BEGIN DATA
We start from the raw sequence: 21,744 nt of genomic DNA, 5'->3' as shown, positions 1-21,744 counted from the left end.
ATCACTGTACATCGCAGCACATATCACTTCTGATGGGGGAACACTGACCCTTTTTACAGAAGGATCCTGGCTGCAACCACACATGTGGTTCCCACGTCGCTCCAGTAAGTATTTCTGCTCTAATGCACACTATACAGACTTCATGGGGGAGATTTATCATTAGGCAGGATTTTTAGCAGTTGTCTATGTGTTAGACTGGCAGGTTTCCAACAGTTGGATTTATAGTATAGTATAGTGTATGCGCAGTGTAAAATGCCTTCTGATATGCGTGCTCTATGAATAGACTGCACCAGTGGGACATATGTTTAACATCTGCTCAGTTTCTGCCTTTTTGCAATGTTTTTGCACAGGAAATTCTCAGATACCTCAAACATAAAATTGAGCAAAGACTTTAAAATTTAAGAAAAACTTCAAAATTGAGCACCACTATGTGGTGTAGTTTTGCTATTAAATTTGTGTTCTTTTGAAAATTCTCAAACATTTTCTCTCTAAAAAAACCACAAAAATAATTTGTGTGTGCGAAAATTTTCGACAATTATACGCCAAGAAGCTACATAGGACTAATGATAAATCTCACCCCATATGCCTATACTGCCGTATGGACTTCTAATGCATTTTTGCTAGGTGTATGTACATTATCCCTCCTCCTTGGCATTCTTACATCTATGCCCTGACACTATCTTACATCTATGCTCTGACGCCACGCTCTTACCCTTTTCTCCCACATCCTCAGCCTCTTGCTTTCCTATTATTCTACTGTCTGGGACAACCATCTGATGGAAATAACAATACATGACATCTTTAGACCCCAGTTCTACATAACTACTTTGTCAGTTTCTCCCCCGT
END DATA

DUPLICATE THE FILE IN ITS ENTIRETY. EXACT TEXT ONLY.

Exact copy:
We start from the raw sequence: 21,744 nt of genomic DNA, 5'->3' as shown, positions 1-21,744 counted from the left end.
ATCACTGTACATCGCAGCACATATCACTTCTGATGGGGGAACACTGACCCTTTTTACAGAAGGATCCTGGCTGCAACCACACATGTGGTTCCCACGTCGCTCCAGTAAGTATTTCTGCTCTAATGCACACTATACAGACTTCATGGGGGAGATTTATCATTAGGCAGGATTTTTAGCAGTTGTCTATGTGTTAGACTGGCAGGTTTCCAACAGTTGGATTTATAGTATAGTATAGTGTATGCGCAGTGTAAAATGCCTTCTGATATGCGTGCTCTATGAATAGACTGCACCAGTGGGACATATGTTTAACATCTGCTCAGTTTCTGCCTTTTTGCAATGTTTTTGCACAGGAAATTCTCAGATACCTCAAACATAAAATTGAGCAAAGACTTTAAAATTTAAGAAAAACTTCAAAATTGAGCACCACTATGTGGTGTAGTTTTGCTATTAAATTTGTGTTCTTTTGAAAATTCTCAAACATTTTCTCTCTAAAAAAACCACAAAAATAATTTGTGTGTGCGAAAATTTTCGACAATTATACGCCAAGAAGCTACATAGGACTAATGATAAATCTCACCCCATATGCCTATACTGCCGTATGGACTTCTAATGCATTTTTGCTAGGTGTATGTACATTATCCCTCCTCCTTGGCATTCTTACATCTATGCCCTGACACTATCTTACATCTATGCTCTGACGCCACGCTCTTACCCTTTTCTCCCACATCCTCAGCCTCTTGCTTTCCTATTATTCTACTGTCTGGGACAACCATCTGATGGAAATAACAATACATGACATCTTTAGACCCCAGTTCTACATAACTACTTTGTCAGTTTCTCCCCCGT